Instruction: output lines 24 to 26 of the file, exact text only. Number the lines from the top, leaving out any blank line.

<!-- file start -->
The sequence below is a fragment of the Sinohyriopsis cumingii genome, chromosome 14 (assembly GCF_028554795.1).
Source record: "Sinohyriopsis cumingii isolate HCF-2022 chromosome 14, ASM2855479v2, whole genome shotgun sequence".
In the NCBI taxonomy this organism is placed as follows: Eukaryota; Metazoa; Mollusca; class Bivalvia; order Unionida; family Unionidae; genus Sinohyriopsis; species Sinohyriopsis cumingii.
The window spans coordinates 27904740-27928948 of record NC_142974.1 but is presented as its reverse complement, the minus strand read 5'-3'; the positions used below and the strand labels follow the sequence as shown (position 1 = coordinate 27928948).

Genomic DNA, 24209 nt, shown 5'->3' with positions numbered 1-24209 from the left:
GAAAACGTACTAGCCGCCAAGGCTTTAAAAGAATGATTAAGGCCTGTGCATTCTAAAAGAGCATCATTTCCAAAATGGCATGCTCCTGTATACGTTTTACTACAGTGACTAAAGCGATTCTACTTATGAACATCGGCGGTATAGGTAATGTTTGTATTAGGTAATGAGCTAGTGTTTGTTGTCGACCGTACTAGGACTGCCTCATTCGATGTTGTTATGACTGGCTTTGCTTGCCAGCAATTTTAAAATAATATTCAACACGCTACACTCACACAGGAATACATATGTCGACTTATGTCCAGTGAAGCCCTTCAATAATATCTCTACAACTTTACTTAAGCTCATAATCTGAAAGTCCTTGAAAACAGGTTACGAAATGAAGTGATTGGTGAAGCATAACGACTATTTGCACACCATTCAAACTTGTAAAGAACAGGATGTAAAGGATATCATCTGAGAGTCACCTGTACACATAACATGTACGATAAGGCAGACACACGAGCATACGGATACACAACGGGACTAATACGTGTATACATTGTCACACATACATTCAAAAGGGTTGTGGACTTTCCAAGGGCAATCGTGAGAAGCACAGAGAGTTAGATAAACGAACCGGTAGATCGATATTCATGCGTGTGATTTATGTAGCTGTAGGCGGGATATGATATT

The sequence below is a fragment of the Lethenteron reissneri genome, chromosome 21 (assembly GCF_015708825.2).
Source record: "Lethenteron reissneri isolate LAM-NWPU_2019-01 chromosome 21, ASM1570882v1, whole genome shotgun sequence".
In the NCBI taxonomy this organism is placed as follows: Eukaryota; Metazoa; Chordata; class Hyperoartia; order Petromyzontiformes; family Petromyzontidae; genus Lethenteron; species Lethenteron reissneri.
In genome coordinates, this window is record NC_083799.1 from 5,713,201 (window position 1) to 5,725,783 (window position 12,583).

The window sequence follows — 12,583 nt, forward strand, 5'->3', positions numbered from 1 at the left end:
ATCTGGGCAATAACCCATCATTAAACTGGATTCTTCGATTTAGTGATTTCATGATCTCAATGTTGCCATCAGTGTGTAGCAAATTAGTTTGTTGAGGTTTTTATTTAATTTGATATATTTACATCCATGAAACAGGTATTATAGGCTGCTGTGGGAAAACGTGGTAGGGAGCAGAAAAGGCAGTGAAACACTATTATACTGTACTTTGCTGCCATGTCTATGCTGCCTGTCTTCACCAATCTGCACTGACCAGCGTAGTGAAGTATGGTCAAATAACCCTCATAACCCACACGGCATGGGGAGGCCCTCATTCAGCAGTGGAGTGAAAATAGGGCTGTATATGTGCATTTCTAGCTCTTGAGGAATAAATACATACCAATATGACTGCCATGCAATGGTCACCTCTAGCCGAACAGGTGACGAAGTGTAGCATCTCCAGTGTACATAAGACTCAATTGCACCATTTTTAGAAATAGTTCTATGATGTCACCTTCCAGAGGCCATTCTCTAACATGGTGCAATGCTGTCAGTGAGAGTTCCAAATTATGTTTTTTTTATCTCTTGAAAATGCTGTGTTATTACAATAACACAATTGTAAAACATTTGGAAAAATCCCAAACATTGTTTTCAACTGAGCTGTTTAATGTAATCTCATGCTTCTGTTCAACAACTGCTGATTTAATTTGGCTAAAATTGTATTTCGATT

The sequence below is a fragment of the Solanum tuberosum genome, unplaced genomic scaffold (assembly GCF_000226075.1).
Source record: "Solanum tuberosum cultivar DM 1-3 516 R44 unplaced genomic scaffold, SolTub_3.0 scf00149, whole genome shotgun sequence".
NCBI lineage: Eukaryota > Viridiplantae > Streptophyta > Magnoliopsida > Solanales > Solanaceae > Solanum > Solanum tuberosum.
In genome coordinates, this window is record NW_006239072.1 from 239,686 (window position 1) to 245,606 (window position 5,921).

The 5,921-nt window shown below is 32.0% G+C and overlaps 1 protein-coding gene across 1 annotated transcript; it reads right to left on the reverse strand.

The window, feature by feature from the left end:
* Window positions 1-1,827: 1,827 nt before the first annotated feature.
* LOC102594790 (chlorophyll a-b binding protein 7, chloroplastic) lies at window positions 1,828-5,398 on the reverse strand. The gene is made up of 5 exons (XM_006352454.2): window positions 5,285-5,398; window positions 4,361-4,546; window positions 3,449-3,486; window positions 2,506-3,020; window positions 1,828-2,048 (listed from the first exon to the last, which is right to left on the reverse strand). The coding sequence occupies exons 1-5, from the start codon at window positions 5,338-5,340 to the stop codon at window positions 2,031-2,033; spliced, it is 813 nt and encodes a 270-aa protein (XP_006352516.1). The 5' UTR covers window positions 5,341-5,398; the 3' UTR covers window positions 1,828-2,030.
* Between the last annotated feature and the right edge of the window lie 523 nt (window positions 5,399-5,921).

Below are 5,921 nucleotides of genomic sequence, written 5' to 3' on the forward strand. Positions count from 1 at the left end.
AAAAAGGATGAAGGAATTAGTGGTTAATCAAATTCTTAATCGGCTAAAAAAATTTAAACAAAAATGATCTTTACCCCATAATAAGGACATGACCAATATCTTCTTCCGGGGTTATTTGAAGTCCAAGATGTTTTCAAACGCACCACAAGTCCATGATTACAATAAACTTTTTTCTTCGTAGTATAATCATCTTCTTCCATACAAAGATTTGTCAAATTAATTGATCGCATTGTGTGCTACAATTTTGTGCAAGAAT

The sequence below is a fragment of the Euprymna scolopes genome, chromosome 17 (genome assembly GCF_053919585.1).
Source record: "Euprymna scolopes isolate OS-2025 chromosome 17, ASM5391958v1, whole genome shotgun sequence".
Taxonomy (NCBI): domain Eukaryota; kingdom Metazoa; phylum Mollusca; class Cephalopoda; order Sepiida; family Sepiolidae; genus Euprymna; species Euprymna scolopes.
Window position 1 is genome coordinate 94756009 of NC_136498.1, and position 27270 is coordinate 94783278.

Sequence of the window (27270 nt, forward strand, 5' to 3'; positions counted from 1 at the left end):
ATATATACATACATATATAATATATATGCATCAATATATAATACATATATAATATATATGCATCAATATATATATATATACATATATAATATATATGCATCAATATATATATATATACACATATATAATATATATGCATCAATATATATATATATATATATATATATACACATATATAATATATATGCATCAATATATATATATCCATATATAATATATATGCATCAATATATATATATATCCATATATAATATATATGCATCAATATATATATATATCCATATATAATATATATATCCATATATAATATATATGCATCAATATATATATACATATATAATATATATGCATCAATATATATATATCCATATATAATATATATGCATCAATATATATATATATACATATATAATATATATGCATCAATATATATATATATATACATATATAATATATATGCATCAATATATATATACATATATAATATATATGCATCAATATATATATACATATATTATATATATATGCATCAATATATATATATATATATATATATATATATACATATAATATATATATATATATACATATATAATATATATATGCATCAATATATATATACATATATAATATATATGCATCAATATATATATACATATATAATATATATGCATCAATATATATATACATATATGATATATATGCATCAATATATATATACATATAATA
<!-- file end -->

The sequence below is a fragment of the Euprymna scolopes genome, chromosome 17 (genome assembly GCF_053919585.1).
Source record: "Euprymna scolopes isolate OS-2025 chromosome 17, ASM5391958v1, whole genome shotgun sequence".
Taxonomy (NCBI): domain Eukaryota; kingdom Metazoa; phylum Mollusca; class Cephalopoda; order Sepiida; family Sepiolidae; genus Euprymna; species Euprymna scolopes.